FDA Approves Schwann Cell Testing For The Miami Project’s Search for a Paralysis Cure
Last week, the U.S. Food and Drug Administration granted permission to the Miami Project to Cure Paralysis to begin a Phase 1 clinical trial to test the use of human Schwann cells in curing paralysis. Schwann cells are found in the peripheral nervous system and they are basically the nervous system’s means of communication. The cells send electrical signals throughout the nervous system, and when they are damaged by an injury, paralysis can occur. Thus, Miami Project physicians and researchers believe that Schwann cells can tell them everything they need to know about finally developing a cure to paralysis.
According to a statement from the foundation, the first step in the earliest stage of this one-of-a-kind trial is to transplant the Schwann cells of a patient at his or her site of injury. This will reveal to the physicians whether or not this trial will be safe to advance.
“We believe today’s announcement is just as important to our field as man’s first step on the moon was to the space program,” said neurosurgeon Barth Green, M.D., Co-Founder and Chairman of The Miami Project. “When we started The Miami Project, the short-term goal was to improve the quality of life of people living with paralysis, but the long-term goal remains re-establishing function and finding a cure. Today the scientists, clinicians, and technicians who have made this day possible have taken a giant leap forward. The hundreds of millions of dollars and incalculable hours of bench and clinical work invested in this goal have been well spent.”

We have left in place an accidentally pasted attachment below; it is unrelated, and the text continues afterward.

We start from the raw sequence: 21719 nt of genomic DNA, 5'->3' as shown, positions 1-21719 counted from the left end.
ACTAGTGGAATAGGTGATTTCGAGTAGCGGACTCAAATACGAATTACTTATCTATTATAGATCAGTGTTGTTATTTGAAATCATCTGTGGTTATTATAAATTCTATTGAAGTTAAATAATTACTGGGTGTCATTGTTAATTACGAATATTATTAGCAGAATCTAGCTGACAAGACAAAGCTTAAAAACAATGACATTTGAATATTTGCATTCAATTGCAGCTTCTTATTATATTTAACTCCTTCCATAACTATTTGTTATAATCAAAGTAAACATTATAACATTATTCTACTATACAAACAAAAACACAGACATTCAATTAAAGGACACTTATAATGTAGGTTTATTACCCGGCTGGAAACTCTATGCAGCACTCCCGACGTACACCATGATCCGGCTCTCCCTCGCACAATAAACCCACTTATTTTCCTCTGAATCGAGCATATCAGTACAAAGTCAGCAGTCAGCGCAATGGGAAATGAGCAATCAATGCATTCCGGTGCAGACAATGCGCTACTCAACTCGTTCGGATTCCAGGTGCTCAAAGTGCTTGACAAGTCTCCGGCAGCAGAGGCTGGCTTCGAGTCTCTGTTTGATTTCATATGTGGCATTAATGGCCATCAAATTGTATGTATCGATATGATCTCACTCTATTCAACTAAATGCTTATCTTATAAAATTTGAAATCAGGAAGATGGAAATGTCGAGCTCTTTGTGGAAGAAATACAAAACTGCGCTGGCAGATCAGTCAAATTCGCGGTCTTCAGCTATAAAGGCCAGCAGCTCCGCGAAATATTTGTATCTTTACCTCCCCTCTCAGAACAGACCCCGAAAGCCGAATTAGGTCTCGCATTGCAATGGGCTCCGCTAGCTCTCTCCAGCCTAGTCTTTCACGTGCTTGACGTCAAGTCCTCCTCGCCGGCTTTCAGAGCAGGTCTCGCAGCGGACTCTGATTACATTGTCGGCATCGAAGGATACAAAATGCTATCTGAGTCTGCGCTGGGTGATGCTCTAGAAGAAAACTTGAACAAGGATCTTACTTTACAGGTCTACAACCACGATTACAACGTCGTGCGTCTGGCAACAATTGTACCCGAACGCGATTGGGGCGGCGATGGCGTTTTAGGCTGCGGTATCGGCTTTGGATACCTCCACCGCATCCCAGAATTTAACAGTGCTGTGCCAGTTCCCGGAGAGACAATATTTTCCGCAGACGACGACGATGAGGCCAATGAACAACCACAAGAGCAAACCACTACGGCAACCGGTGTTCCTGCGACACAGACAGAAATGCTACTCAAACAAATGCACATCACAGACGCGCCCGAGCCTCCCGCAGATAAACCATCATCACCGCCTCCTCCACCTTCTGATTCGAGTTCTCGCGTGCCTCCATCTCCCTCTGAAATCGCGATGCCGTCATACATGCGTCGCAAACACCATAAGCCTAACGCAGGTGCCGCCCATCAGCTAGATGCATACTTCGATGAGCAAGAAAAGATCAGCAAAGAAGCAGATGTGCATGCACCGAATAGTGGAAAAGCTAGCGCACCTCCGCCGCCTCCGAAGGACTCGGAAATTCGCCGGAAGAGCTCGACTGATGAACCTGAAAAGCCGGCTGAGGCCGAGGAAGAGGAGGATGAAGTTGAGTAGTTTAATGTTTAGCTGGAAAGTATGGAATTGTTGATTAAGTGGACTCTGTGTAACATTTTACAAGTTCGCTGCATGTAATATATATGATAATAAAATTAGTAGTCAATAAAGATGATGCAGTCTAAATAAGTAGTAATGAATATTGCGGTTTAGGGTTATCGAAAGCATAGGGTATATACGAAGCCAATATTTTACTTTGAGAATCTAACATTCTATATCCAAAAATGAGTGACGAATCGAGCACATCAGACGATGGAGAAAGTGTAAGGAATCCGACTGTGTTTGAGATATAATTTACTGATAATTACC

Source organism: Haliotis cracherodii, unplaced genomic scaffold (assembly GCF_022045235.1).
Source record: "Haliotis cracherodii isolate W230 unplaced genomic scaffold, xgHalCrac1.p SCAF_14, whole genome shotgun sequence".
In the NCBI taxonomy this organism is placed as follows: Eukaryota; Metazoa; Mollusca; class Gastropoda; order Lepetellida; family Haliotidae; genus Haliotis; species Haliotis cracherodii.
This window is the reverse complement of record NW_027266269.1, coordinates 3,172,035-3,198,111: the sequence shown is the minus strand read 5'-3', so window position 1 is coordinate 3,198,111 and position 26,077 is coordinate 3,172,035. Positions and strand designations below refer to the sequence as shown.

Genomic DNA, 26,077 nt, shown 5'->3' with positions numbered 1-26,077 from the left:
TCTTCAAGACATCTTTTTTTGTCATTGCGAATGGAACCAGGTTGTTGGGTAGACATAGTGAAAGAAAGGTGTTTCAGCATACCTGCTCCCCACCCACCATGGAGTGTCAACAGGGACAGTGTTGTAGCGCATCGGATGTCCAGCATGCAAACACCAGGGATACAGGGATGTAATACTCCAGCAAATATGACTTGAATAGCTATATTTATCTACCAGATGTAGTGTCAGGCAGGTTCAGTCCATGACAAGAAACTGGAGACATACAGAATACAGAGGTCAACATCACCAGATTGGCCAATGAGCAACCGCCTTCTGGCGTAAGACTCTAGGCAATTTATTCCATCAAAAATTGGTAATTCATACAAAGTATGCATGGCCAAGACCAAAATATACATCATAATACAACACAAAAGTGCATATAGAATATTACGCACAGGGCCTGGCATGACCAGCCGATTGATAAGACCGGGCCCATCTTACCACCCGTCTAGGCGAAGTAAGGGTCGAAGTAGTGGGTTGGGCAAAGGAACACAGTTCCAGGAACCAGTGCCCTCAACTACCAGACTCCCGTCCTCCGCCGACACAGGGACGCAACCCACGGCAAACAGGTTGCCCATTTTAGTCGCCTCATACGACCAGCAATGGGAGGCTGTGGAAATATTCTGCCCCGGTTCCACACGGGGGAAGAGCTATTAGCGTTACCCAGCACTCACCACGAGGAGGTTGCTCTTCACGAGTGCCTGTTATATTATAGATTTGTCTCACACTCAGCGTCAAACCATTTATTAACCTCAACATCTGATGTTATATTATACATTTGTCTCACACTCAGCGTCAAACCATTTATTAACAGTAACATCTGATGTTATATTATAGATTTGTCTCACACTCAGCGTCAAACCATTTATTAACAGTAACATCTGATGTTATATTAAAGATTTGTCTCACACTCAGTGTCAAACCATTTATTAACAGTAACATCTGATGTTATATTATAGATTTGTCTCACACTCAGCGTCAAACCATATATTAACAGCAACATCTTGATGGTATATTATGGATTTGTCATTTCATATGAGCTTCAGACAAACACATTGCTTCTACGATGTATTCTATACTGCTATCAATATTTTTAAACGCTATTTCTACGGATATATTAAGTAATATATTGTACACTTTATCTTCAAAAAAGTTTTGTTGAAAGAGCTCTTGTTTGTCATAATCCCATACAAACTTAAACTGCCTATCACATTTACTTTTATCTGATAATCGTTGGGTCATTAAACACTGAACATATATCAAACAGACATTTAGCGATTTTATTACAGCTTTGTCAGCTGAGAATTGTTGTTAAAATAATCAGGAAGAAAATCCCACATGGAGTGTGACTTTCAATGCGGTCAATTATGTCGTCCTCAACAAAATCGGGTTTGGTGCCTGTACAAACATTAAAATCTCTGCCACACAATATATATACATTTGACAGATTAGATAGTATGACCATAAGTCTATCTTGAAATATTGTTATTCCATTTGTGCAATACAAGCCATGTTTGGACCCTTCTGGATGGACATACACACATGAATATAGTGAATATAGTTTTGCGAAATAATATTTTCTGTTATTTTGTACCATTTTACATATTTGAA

The Miami Project was founded by Dr. Green and former NFL player Nick Buoniconti, whose son Marc suffered a spinal cord injury while playing college football at the Citadel in 1985 and has been paralyzed ever since. The organization’s success thrives on the efforts of more than 250 scientists and researchers, as well as the determination of the Buoniconti family in helping Marc – and many others – walk again.
“Back in 1985, all we had was Dr. Green’s dream, my family’s determination, a lot of hope, and a ton of hard work ahead of us,” said Miami Project President Marc Buoniconti. “To be at this point today, receiving FDA authorization for this Schwann cell trial, is so rewarding to me, my family, and everyone who has ever stood by our side and supported this important work. This is another of the many monumental steps we’ve undertaken these past 26 years that will lead us to our ultimate goal of curing paralysis.”
Phase 1 will begin with 8 patients undergoing a series of tests to see if they’re qualified to advance in the procedures. Doctors will remove Schwann cells from a patient’s leg and cultivate them for up to 5 weeks. Once the proper number of cells have been cultivated, they will be transplanted into each patient’s site of spinal injury. Dr. Green and his team hope that will open the door to the next step of the trial and bring them the closest that anyone has ever been to curing severe spinal cord injuries and paralysis.